Sound — 8
Guitarist Jake E. Lee first broke out into the mainstream as the guitarist for original Black Sabbath lead vocalist Ozzy Osbourne's solo career. There were many established fans who wondered how anyone could step into the shoes of the late Randy Rhoads, especially after such landmark albums as "Blizzard of Ozz" and "Diary of a Madman." However, Lee took over the position with eccentric talent, and managed to not only be more than a suitable replacement in the lineup but also pick up exactly where the band left off with their second studio album.
Osbourne's next two efforts with Lee on the six strings, "Bark at the Moon" and "The Ultimate Sin", showcased the bombastic playing style of Jake E. Lee, while subsequently inspiring countless listeners to pick up the guitar and learn the same riffs which Lee was producing throughout those two titles. Following a bizarre message from manager Sharon Osbourne which stated that Lee's collaborations were no longer needed following the tour in support of "The Ultimate Sin," Jake E. Lee went on to form the band Badlands with former Black Sabbath members Ray Gillen and Eric Singer, whose debut album spawned a number of successful singles, including "Dreams in the Dark" and "The Last Time."
After the eventual dissolution of Badlands, Lee went on to occasionally focus on a solo career, before leaving the music scene entirely for a period of six years. Now, Jake E. Lee is making a bold return with his new project, entitled Red Dragon Cartel, which shows the renowned guitarist surrounded by a cast of unknown musicians found through a talent search. There are several moments on Red Dragon Cartel's self-titled debut album which show Lee returning to the same mindset that he was during his first new efforts with Ozzy Osbourne. The captivating guitar riff which first introduces the listener on "Deceived" could, in fact, be referred to as the second coming of "Bark at the Moon." The shredding arpeggios which so vividly decorate "Feeder" are enough to capture the listener's undivided attention, let alone the eerily Osbourne-esque vocals provided by vocalist D.J. Smith which transport the listener all the way back to 1983. The album also has more than its share of guest musicians. "Deceived" includes a special contribution from Robin Zander of Cheap Trick, whereas original Iron Maiden lead singer Paul Di'Anno joins Smith on vocals for "Wasted."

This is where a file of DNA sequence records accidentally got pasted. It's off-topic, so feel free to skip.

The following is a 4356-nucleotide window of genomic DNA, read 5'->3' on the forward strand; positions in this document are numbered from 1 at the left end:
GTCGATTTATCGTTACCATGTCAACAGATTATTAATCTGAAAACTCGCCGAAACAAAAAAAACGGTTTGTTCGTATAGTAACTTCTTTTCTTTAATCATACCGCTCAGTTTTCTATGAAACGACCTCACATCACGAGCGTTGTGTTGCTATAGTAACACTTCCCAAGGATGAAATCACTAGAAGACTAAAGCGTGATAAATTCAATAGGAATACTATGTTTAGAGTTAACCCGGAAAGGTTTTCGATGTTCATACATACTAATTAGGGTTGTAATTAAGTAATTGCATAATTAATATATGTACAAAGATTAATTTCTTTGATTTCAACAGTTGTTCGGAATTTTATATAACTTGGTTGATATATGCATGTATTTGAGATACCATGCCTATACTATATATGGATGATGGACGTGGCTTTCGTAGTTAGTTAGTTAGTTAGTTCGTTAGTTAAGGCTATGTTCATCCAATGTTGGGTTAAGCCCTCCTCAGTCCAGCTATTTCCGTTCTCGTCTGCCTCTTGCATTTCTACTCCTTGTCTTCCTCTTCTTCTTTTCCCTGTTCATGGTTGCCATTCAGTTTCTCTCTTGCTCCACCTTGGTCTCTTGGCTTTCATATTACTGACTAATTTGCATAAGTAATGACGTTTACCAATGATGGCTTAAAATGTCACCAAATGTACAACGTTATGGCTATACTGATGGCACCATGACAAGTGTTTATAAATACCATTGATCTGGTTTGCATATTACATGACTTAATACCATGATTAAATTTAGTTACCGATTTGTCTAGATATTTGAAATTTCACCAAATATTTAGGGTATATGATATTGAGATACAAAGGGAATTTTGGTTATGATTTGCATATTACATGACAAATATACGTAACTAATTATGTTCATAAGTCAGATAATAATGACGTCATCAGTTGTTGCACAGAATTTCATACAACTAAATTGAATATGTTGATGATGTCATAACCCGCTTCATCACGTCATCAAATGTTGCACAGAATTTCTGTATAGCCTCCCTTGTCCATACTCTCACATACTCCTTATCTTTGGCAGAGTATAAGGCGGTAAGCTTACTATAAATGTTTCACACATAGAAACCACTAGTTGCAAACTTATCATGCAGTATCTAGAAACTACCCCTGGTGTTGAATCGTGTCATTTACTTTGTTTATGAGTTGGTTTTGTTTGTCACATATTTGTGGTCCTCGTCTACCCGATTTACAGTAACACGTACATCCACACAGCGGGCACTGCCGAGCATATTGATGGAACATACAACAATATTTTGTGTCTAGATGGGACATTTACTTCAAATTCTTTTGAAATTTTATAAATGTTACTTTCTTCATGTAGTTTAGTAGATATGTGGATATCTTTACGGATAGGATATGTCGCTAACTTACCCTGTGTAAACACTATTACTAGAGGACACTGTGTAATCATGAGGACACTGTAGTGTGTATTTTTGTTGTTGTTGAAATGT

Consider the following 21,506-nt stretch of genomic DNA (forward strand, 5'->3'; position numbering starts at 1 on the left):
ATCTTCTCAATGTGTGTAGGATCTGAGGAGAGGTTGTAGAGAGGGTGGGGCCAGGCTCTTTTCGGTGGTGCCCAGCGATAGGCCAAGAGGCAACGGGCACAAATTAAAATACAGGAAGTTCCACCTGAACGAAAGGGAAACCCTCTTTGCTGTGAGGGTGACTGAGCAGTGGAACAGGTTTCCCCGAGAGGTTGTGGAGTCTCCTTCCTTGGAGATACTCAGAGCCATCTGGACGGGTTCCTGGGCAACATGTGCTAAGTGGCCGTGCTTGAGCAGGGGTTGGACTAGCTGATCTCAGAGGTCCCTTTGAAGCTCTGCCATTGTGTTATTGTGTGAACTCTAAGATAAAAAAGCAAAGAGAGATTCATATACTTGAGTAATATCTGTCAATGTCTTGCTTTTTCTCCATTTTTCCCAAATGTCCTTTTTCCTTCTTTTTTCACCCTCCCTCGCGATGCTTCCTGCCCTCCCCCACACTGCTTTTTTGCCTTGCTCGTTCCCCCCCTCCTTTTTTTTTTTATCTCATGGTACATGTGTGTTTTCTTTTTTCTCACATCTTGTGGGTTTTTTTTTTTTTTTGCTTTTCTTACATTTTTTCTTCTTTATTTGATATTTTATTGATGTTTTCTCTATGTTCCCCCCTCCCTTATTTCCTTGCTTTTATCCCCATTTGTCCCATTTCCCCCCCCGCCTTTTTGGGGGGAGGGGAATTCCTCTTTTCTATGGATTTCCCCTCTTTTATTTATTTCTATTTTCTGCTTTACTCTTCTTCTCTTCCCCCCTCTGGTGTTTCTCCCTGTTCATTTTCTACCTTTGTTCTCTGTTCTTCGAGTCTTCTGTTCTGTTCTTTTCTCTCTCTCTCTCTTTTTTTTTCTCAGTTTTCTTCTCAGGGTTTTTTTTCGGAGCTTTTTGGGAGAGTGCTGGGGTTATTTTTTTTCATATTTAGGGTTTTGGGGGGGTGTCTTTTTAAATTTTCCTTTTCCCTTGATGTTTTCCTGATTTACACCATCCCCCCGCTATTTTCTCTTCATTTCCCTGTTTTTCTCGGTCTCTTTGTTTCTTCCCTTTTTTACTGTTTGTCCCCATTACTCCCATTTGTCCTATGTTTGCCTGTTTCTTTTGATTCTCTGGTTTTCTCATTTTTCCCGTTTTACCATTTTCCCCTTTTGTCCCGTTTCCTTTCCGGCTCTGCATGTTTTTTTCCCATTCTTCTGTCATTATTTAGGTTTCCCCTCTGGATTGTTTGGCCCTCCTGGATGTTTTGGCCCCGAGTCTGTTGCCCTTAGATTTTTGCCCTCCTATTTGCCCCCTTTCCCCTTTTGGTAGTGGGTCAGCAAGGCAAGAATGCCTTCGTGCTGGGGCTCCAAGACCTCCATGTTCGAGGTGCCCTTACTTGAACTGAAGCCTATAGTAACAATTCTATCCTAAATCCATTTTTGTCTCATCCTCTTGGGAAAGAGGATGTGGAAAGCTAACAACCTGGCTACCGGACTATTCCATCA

Lyrics — 7
Jake E. Lee managed to gather a dynamic collection of unknown talent to fill in the rest of the Red Dragon Cartel lineup. Lead vocalist D.J. Smith is certainly no exception, and while his gritty blues singing style admittedly can contrast with Lee's riveting guitar work, Smith has more than his share of highlights. I personally found his performances on "Deceived," "Feeder" and "War Machine" to be incredibly enjoyable as they heavily complimented Lee's racing guitar work; whereas his collaboration with Di'Anno on "Wasted" was one of the album's weakest moments, especially from a lyrical standpoint. "Hey/ Whatcha high on/ Wasted/ You're so wasted" Smith snarls during the chorus, with the track's only redeeming factor being Jake E. Lee's gloomy guitar bends. While Smith's performance is of hit and miss quality, there are thankfully more positive moments than negative ones.
Overall Impression — 8
Jake E. Lee executes a long awaited return-to-form with his new band, Red Dragon Cartel. High energy, explosive riffs are in surplus throughout the entire debut effort, and the backing band comprised of unknown musicians pull their own weight and then some. This is an album which any hard rock and heavy metal fan should have no problem enjoying.